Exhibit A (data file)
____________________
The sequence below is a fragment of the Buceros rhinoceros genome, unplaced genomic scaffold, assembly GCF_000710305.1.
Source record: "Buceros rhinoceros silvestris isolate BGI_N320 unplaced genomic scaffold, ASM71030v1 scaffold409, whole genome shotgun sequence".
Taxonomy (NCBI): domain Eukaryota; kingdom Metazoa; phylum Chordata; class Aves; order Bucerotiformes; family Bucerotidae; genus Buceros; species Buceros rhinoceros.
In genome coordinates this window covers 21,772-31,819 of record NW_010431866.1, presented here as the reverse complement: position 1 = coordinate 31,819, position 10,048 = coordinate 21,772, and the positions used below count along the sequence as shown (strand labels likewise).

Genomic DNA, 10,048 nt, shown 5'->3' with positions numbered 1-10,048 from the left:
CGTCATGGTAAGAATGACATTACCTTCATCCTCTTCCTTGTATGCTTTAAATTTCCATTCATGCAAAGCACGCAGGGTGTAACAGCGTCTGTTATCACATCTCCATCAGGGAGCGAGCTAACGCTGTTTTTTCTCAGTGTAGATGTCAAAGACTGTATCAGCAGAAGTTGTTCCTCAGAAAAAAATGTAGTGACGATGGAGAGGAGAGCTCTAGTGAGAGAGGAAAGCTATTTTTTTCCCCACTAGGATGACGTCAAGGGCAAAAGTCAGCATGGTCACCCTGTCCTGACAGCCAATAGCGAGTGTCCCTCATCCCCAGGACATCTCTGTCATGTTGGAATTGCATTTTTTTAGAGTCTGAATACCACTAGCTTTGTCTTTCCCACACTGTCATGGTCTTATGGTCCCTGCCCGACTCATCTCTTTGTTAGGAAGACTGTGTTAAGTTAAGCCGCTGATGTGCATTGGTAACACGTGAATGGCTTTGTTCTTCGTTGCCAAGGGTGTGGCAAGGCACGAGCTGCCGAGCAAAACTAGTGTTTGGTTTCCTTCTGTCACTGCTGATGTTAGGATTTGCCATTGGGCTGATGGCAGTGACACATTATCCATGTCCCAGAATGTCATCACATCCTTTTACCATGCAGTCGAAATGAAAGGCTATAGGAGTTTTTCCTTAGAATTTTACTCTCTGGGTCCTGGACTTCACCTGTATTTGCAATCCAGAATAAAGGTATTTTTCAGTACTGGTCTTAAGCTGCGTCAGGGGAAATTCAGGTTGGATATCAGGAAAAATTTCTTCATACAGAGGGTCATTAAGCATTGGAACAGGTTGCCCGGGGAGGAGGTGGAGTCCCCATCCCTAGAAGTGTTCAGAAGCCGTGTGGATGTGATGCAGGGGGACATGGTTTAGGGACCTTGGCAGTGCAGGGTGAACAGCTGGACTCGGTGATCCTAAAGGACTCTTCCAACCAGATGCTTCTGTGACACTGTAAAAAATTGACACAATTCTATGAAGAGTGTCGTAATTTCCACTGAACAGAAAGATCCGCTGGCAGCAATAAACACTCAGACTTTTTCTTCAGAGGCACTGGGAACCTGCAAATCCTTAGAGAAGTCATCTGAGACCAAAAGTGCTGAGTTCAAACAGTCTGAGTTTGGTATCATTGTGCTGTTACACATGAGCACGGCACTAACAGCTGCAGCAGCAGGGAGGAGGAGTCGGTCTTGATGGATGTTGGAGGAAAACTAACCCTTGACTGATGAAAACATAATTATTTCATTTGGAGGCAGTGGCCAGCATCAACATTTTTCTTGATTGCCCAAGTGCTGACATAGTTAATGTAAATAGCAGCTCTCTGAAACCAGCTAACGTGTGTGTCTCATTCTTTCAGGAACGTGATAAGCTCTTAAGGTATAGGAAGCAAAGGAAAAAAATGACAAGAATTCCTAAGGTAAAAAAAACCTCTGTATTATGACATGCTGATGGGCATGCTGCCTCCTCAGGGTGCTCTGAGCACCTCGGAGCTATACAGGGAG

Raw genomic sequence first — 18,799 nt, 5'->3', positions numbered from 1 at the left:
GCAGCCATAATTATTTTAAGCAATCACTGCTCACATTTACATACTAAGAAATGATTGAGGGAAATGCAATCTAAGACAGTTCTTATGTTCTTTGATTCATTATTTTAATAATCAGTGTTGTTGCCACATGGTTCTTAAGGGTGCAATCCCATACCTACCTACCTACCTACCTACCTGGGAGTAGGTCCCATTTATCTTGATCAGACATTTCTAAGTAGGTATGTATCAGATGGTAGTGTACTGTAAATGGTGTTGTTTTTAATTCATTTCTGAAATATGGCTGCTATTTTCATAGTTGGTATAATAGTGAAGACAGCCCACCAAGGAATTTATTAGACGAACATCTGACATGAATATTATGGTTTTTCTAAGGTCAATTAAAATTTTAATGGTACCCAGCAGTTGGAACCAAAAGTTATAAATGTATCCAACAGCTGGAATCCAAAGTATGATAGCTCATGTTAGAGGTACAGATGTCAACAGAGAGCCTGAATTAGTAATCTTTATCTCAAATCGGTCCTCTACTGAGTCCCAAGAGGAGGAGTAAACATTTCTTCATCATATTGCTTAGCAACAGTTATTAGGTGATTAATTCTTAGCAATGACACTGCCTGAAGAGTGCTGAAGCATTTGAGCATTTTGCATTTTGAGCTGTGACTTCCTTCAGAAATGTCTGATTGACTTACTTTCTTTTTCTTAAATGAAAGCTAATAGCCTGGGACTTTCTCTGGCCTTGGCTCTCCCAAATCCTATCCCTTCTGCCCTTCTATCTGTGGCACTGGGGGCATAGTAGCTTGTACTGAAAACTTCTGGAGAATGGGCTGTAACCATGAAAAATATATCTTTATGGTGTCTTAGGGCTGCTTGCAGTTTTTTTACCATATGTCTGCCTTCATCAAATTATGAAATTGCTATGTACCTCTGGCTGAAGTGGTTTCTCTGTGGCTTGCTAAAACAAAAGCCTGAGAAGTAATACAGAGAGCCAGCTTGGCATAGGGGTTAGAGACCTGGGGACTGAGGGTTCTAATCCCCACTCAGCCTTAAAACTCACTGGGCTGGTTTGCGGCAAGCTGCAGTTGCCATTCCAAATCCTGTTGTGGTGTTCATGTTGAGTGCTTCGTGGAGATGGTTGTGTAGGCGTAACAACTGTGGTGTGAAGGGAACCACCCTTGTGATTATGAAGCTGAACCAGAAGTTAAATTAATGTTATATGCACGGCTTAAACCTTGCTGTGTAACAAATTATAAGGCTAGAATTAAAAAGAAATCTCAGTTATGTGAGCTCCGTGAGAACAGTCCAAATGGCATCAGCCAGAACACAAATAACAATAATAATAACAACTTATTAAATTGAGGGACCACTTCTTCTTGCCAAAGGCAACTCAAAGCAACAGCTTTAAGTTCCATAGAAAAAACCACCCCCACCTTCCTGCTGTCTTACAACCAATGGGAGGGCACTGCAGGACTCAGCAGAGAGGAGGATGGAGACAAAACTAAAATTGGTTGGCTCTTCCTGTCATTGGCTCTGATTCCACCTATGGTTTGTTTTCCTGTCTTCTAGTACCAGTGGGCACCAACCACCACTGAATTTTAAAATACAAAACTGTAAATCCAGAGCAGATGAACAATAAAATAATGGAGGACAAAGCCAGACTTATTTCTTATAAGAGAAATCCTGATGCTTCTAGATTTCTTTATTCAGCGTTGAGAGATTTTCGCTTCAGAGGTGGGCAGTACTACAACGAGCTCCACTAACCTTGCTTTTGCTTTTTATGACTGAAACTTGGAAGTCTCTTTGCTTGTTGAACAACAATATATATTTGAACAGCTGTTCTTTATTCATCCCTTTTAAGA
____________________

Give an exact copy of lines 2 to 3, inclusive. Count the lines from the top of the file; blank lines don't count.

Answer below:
Source record: "Buceros rhinoceros silvestris isolate BGI_N320 unplaced genomic scaffold, ASM71030v1 scaffold409, whole genome shotgun sequence".
Taxonomy (NCBI): domain Eukaryota; kingdom Metazoa; phylum Chordata; class Aves; order Bucerotiformes; family Bucerotidae; genus Buceros; species Buceros rhinoceros.